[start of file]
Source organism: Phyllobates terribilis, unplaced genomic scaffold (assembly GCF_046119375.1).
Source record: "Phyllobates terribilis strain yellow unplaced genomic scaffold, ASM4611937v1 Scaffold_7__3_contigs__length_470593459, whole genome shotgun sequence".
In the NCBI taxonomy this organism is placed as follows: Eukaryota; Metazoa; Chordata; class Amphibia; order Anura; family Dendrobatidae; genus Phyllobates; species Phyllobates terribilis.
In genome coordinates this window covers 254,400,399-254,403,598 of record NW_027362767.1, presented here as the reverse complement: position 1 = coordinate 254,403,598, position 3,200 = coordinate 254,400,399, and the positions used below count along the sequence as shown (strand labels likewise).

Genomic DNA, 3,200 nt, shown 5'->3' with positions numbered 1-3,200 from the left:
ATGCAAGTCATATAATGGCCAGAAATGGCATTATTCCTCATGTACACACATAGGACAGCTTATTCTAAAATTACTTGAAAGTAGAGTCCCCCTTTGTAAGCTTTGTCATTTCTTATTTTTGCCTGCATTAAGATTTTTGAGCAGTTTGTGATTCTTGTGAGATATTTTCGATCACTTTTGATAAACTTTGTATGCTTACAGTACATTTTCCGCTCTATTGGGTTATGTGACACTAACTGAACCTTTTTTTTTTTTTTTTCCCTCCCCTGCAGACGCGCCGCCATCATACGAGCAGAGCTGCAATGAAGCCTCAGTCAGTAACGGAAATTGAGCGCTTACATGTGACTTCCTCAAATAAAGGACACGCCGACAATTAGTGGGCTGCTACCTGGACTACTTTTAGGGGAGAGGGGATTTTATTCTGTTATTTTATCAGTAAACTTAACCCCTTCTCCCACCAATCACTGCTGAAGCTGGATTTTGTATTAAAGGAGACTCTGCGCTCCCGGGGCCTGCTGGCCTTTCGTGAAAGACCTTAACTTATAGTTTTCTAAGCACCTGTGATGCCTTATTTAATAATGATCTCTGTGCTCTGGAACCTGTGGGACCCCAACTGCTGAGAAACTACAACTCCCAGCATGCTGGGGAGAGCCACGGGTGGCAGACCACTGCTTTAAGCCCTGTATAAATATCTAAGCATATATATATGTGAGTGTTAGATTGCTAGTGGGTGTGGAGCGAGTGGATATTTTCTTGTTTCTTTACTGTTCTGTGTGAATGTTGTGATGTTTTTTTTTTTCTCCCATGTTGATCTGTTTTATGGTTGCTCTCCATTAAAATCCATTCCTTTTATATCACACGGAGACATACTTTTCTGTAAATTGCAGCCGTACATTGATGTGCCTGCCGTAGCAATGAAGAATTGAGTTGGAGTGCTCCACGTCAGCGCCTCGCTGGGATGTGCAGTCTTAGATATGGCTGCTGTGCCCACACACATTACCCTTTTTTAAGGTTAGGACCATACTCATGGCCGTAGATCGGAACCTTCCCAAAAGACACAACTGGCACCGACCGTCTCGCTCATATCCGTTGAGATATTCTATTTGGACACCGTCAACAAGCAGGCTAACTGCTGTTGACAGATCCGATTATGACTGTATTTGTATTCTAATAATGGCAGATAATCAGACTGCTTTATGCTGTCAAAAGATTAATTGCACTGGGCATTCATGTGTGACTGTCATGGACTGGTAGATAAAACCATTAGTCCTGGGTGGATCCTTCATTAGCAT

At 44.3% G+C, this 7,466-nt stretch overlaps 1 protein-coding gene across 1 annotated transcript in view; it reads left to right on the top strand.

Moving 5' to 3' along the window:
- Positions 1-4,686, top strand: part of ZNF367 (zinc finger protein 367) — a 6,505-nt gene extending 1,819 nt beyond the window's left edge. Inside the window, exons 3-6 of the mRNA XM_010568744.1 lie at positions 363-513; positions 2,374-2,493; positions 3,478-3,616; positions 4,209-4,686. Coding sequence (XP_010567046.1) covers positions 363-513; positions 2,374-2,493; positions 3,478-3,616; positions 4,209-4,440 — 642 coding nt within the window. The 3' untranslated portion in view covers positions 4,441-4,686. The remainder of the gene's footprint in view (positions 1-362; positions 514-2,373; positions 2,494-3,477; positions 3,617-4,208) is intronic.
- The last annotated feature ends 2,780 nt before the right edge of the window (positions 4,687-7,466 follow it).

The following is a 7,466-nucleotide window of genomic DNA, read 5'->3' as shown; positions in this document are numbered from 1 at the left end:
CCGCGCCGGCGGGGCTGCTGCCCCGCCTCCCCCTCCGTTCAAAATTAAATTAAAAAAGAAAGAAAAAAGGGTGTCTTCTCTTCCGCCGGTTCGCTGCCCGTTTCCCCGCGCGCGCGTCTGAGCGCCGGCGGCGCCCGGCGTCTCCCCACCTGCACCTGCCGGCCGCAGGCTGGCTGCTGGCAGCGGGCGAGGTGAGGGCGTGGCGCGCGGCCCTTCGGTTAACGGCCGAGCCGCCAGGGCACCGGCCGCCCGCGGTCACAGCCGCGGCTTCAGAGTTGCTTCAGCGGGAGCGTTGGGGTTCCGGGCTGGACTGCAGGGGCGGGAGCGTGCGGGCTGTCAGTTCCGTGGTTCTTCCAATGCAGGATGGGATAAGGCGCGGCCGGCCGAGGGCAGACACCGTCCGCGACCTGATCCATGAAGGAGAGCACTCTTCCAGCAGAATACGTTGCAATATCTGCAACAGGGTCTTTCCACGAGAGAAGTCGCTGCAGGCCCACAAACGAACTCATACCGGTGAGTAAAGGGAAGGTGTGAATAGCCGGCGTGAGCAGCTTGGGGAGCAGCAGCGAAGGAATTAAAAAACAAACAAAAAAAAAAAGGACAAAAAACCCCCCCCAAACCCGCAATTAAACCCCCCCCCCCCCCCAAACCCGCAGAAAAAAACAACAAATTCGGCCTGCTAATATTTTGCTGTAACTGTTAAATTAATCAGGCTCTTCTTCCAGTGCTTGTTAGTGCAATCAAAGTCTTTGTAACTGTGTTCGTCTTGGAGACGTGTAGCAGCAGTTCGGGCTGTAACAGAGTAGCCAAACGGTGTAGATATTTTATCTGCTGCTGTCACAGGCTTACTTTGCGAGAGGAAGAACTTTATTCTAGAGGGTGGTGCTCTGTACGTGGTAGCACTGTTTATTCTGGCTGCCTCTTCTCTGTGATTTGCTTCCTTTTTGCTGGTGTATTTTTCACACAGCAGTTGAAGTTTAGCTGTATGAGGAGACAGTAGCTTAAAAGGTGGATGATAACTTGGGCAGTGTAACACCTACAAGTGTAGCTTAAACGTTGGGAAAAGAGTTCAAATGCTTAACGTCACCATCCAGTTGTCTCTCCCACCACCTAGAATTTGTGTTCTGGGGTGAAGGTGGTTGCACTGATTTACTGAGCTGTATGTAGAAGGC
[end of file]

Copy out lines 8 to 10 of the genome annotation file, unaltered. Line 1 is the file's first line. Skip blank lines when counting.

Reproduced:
Moving 5' to 3' along the window:
- Positions 1-4,686, top strand: part of ZNF367 (zinc finger protein 367) — a 6,505-nt gene extending 1,819 nt beyond the window's left edge. Inside the window, exons 3-6 of the mRNA XM_010568744.1 lie at positions 363-513; positions 2,374-2,493; positions 3,478-3,616; positions 4,209-4,686. Coding sequence (XP_010567046.1) covers positions 363-513; positions 2,374-2,493; positions 3,478-3,616; positions 4,209-4,440 — 642 coding nt within the window. The 3' untranslated portion in view covers positions 4,441-4,686. The remainder of the gene's footprint in view (positions 1-362; positions 514-2,373; positions 2,494-3,477; positions 3,617-4,208) is intronic.
- The last annotated feature ends 2,780 nt before the right edge of the window (positions 4,687-7,466 follow it).